Troy residents to consider Duke Park levy

By Melanie Yingst -

TROY — The residents of Troy will have a new 10-year, 1.2-mills property tax levy for Paul G. Duke Park improvements to consider on the Nov. 5 ballot.

The levy will appear on the ballot as Issue 26.

If passed, the levy would generate $676,000 per year for the proposed park improvements only. The cost of the levy of a $100,000 home would be $39.60 a year, or $3.30 a month.

The total cost for the proposed park improvements is around $12 million, which includes city funding of two-thirds of the project and one-third funded by Troy residents through the levy. If passed, the city plans to spend $5 million of the project from the city’s general fund, $3 million to be financed by municipal bonds and the remaining $4 million to be funded by the proposed property tax levy.

The proposed additions to Duke Park include five lighted baseball and softball fields and two T-Ball fields, an 18-hole miniature golf course, three soccer fields and a splash pad. Other proposed components include a new park maintenance building and concession/storage areas in the central part of Duke Park. The soccer fields and another park entrance would be added to the south. Approximately 500 new parking spaces also would be added as well as two new park entrances.

“The funds generated by the levy are only estimated to cover one-third of the total estimated costs,” said city og Troy Director of Public Service and Safety Patrick Titterington. “The remainder of the funds will be city general funds. Detailed cost estimates have not been generated, as those estimates require detailed design, which is an expense we would not bear until after the results of the November ballot.”

Titterington provided “rough estimates” of the overall $12 million of proposed additions to Duke Park:

• The northern part, new ballfields, a new entrance and parking is estimated at $9-$10 million;

• The central part, including parking, splashpad, minigolf, concessions and park maintenance building, is estimated at $1-$1.5 million.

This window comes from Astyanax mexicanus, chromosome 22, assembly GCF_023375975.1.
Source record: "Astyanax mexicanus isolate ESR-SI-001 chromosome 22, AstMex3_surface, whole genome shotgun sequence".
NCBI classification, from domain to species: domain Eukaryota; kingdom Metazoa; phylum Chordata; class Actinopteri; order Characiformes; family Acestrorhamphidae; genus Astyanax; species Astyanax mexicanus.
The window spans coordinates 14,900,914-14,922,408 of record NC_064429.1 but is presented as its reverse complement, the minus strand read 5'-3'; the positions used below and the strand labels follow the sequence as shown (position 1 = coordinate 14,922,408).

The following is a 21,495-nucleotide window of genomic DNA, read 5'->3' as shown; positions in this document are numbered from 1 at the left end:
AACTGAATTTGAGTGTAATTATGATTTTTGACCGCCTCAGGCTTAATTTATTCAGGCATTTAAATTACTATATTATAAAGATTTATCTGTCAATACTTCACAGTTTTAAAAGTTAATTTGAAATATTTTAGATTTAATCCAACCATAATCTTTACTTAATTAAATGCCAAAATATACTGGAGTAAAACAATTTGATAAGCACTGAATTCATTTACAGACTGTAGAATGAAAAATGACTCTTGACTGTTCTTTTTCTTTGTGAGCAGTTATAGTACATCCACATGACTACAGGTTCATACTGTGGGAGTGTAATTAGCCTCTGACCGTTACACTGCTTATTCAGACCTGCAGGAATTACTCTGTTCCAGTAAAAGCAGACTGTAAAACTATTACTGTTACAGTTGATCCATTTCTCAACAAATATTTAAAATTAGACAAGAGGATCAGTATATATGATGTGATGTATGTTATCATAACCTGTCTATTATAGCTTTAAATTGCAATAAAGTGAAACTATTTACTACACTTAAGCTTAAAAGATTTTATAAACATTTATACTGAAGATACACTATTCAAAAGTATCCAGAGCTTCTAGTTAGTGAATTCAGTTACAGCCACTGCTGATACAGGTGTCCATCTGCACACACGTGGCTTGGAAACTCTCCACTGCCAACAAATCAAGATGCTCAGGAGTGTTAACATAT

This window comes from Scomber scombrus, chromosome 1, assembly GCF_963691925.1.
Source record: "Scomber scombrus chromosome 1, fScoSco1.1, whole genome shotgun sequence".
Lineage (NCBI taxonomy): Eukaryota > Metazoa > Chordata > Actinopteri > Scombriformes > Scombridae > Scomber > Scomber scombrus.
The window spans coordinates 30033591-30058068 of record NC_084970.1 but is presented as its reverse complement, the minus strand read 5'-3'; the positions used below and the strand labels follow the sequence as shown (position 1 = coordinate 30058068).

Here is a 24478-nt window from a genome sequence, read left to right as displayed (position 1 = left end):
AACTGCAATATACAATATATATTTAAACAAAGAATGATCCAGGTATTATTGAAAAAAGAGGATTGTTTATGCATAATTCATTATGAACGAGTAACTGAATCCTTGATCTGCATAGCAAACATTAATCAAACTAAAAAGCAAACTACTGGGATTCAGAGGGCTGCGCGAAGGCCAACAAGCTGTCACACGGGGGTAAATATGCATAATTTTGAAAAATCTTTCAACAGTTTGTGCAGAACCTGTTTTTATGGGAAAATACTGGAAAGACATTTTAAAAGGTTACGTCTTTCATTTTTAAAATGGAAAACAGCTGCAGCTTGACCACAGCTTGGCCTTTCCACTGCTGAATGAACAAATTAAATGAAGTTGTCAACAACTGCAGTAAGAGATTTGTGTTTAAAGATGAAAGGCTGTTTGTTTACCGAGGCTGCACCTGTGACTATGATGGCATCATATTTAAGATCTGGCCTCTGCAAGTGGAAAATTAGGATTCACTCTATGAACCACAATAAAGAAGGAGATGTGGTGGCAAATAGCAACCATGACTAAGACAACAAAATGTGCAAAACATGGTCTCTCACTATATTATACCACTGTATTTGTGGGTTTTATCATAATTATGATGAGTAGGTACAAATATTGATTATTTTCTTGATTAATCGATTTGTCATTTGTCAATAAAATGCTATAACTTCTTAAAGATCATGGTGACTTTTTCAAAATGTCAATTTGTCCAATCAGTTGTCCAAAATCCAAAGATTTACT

• The southern part, including parking, soccer fields, and new entrance is estimated at $1-$1.5 million.

The northern portion of the park was part of the former Huelskamp Farm. The city purchased the farm, which initially included 117.2 acres and the homestead for $1.5 million. The purchase price was offset by grants including $600,000 by thE Duke and Robinson foundations. The Miami County Park District acquired 40 acres along the Great Miami River for preservation with a $288,000 grant from the Ohio Department of Natural Resources. In April 2019, the former Huelskamp homestead, located on 1.447 acres, including a house and several barns on the property, was listed for sale for no less than $250,000 by bid. According to Titterington, the city has not received any bids for the property. He also said the city is unable to secure a real estate agent and may need the Community Improvement Corporation to facilitate the sale of the property.

If the levy issue is passed, Titterington said park improvement projects could begin in 2021 following design, engineering and business plans.

Titterington said if the levy is approved, the proposed improvements would utilize 55 out of 74 acres, which is currently in agriculture crop production.


Part of the proposed improvements includes moving Troy Junior Baseball’s games from Knoop Field located at Eldean and County Road 25-A to the Duke Park facilities. Organization officials have stated they’ve exhausted their resources after continual flooding of the fields from the Great Miami River of the last several years.

Titterington said, “a policy for new fields hasn’t been established yet, but will probably be similar to the current policy. That is, fields would be unlocked unless there are special circumstances. Of course, all fields for all sports are scheduled through the (city’s) Recreation Department, so open field use is secondary in priority to a team or game that has been scheduled.”

Titterington, who said the city does not have any formal lease with Troy Junior Baseball pending the outcome of the levy, said, “Whether we do or not has yet to be determined.”


The Duke Park field improvements was once part of a larger effort to improve recreation in the city of Troy. The Operation Recreation 2020 levy was a proposed 10-year, 0.25 percent earned income tax to raise $25.7 million for expansion plans at Paul G. Duke Park, the golf course clubhouse renovation and driving range, upgrades to the facility at the Troy Senior Citizens Center and to add a $10 million second ice rink at Hobart Arena.

In May 2017, voters defeated the levy by 63 percent against the levy versus 37 percent for the levy. In November 2016, the first proposal of another property tax levy was withdrawn by city council the day before the general election. An error in the placement of a decimal point in the ballot language was discovered prior to the general election and would have collected at a lower rate if approved by the voters.

This spring, the city completed a new clubhouse at the golf course for a total of $1.7 million from general funds.

By Melanie Yingst